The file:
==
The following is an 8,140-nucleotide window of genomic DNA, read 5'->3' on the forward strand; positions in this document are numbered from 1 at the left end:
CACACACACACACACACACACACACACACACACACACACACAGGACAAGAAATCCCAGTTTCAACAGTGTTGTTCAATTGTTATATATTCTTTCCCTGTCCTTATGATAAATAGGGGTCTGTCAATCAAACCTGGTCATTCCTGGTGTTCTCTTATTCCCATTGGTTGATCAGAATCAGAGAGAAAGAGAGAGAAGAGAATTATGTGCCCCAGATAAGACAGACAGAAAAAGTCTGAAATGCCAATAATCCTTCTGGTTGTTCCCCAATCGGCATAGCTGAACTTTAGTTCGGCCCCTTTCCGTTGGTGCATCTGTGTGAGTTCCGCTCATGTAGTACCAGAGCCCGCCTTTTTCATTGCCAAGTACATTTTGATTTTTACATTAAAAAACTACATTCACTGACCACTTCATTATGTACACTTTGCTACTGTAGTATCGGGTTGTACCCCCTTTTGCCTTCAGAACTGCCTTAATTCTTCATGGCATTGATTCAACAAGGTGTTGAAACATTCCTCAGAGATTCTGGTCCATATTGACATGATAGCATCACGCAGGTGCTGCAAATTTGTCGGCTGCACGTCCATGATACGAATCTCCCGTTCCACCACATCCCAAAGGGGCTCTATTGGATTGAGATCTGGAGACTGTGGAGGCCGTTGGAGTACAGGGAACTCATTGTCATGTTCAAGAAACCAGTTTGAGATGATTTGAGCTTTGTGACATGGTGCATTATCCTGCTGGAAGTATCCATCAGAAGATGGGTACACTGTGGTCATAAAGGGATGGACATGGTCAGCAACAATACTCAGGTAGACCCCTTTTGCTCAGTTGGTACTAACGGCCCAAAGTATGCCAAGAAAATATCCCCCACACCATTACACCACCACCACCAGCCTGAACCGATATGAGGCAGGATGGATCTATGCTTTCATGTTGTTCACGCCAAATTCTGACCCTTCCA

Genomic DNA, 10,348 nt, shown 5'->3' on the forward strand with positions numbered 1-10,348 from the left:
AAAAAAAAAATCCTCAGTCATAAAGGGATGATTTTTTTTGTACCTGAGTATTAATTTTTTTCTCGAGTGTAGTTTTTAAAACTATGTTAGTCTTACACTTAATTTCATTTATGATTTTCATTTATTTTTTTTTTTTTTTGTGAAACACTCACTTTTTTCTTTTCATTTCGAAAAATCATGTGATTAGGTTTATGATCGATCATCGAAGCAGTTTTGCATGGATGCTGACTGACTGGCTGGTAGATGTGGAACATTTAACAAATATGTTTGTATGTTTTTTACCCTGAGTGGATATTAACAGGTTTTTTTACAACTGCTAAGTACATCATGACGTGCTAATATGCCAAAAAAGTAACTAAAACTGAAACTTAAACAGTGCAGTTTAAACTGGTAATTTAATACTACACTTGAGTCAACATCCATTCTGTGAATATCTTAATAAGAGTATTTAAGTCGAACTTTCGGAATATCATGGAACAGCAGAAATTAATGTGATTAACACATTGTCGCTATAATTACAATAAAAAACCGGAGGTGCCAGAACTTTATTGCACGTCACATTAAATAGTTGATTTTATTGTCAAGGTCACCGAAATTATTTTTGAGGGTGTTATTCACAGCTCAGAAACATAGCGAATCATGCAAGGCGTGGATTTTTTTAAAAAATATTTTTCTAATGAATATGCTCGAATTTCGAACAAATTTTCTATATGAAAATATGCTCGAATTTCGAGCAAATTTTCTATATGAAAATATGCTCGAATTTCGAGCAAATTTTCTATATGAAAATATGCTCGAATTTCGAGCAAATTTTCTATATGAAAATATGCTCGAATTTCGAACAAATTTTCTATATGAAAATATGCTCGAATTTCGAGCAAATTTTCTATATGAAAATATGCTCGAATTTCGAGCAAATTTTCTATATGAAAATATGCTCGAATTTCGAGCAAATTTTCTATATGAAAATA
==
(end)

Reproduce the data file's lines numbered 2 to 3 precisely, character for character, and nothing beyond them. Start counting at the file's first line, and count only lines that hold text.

CACACACACACACACACACACACACACACACACACACACACAGGACAAGAAATCCCAGTTTCAACAGTGTTGTTCAATTGTTATATATTCTTTCCCTGTCCTTATGATAAATAGGGGTCTGTCAATCAAACCTGGTCATTCCTGGTGTTCTCTTATTCCCATTGGTTGATCAGAATCAGAGAGAAAGAGAGAGAAGAGAATTATGTGCCCCAGATAAGACAGACAGAAAAAGTCTGAAATGCCAATAATCCTTCTGGTTGTTCCCCAATCGGCATAGCTGAACTTTAGTTCGGCCCCTTTCCGTTGGTGCATCTGTGTGAGTTCCGCTCATGTAGTACCAGAGCCCGCCTTTTTCATTGCCAAGTACATTTTGATTTTTACATTAAAAAACTACATTCACTGACCACTTCATTATGTACACTTTGCTACTGTAGTATCGGGTTGTACCCCCTTTTGCCTTCAGAACTGCCTTAATTCTTCATGGCATTGATTCAACAAGGTGTTGAAACATTCCTCAGAGATTCTGGTCCATATTGACATGATAGCATCACGCAGGTGCTGCAAATTTGTCGGCTGCACGTCCATGATACGAATCTCCCGTTCCACCACATCCCAAAGGGGCTCTATTGGATTGAGATCTGGAGACTGTGGAGGCCGTTGGAGTACAGGGAACTCATTGTCATGTTCAAGAAACCAGTTTGAGATGATTTGAGCTTTGTGACATGGTGCATTATCCTGCTGGAAGTATCCATCAGAAGATGGGTACACTGTGGTCATAAAGGGATGGACATGGTCAGCAACAATACTCAGGTAGACCCCTTTTGCTCAGTTGGTACTAACGGCCCAAAGTATGCCAAGAAAATATCCCCCACACCATTACACCACCACCACCAGCCTGAACCGATATGAGGCAGGATGGATCTATGCTTTCATGTTGTTCACGCCAAATTCTGACCCTTCCA

Genomic DNA, 10,348 nt, shown 5'->3' on the forward strand with positions numbered 1-10,348 from the left: